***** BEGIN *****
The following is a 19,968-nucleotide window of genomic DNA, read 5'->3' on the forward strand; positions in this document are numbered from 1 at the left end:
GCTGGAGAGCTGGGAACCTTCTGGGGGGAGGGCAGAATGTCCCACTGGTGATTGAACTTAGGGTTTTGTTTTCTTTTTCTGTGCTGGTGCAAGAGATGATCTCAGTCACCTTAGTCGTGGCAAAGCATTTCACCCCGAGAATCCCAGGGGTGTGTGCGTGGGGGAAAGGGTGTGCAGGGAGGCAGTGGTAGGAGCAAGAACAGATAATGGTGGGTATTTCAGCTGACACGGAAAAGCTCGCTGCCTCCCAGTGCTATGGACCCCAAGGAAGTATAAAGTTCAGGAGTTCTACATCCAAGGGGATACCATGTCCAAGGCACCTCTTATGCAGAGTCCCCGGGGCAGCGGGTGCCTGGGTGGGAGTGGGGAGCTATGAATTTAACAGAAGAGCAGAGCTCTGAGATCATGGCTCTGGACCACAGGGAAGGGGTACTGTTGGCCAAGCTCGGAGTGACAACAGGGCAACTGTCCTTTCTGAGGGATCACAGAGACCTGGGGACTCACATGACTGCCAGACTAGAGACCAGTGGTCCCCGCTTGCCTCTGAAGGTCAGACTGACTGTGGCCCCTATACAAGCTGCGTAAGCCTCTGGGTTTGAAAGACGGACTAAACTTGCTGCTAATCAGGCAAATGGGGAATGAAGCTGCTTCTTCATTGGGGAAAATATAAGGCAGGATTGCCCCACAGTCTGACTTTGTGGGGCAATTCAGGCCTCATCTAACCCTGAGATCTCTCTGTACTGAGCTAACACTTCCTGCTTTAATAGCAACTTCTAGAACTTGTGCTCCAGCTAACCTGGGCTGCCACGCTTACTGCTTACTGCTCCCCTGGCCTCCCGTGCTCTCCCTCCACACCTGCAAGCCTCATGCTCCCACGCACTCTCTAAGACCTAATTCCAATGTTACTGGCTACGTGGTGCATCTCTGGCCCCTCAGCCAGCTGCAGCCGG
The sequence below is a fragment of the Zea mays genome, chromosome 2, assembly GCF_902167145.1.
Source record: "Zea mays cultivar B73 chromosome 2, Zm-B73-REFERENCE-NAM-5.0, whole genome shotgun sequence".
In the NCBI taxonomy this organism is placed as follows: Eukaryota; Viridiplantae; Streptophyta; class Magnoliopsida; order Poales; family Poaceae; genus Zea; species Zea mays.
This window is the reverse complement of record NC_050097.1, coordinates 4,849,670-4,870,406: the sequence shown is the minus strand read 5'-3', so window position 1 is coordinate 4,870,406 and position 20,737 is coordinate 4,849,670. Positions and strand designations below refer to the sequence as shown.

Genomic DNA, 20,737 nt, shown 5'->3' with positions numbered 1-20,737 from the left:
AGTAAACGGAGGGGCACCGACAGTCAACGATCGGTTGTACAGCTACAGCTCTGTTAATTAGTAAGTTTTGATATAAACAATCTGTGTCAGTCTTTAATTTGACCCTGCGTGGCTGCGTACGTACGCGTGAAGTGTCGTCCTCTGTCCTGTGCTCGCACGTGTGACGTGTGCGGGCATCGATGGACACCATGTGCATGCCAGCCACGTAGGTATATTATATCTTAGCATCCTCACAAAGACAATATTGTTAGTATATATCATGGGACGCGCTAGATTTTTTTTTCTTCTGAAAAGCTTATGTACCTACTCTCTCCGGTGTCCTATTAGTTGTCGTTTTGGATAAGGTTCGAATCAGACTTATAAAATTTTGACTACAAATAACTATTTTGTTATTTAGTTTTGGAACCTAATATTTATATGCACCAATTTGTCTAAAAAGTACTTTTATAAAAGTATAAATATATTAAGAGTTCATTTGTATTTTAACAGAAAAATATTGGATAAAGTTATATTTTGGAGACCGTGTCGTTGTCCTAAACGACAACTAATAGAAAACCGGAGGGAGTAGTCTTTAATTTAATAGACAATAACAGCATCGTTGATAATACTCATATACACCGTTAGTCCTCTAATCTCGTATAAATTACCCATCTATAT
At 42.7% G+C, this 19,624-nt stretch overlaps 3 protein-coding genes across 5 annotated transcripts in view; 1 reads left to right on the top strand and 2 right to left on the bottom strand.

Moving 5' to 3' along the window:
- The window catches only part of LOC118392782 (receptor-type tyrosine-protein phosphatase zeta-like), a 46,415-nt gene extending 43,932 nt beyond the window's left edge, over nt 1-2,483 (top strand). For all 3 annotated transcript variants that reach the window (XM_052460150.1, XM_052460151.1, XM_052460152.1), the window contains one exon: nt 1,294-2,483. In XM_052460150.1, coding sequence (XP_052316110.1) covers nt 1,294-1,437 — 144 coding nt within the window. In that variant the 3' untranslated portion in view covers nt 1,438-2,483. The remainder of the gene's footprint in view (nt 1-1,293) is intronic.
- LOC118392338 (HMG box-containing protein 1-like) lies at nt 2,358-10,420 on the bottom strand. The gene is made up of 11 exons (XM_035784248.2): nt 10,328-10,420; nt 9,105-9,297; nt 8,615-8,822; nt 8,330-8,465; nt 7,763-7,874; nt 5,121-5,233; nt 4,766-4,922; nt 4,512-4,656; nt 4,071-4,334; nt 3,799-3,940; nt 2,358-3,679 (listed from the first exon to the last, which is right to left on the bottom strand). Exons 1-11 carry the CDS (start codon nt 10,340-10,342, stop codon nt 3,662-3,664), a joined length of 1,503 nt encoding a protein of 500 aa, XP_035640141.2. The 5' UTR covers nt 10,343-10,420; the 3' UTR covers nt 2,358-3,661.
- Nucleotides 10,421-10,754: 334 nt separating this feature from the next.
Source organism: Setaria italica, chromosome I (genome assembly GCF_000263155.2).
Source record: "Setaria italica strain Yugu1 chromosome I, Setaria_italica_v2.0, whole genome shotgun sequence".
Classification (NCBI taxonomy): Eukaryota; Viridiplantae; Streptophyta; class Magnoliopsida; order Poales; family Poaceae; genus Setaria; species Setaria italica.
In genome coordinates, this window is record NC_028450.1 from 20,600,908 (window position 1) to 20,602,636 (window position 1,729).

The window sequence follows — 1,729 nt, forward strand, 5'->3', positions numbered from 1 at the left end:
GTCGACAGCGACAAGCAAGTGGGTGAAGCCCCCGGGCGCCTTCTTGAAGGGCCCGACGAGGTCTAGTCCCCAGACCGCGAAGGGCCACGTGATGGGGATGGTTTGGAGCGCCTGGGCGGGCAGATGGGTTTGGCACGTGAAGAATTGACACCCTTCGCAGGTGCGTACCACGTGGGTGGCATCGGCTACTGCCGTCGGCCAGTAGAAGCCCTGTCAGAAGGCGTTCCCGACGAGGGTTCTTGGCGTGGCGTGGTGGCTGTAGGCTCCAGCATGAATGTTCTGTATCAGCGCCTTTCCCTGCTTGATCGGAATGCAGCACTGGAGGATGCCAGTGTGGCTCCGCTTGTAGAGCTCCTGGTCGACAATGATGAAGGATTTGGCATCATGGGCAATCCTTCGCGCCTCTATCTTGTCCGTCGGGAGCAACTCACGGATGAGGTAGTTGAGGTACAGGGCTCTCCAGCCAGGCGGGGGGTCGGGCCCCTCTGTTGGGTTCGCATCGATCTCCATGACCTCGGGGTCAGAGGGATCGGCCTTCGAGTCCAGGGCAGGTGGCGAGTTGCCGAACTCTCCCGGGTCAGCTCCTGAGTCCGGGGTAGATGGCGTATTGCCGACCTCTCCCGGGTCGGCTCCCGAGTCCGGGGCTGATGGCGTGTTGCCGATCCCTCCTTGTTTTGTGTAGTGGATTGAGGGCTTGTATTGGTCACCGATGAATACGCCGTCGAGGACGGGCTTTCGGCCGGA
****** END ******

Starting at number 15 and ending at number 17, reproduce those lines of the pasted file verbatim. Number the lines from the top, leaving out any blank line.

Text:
Source record: "Setaria italica strain Yugu1 chromosome I, Setaria_italica_v2.0, whole genome shotgun sequence".
Classification (NCBI taxonomy): Eukaryota; Viridiplantae; Streptophyta; class Magnoliopsida; order Poales; family Poaceae; genus Setaria; species Setaria italica.
In genome coordinates, this window is record NC_028450.1 from 20,600,908 (window position 1) to 20,602,636 (window position 1,729).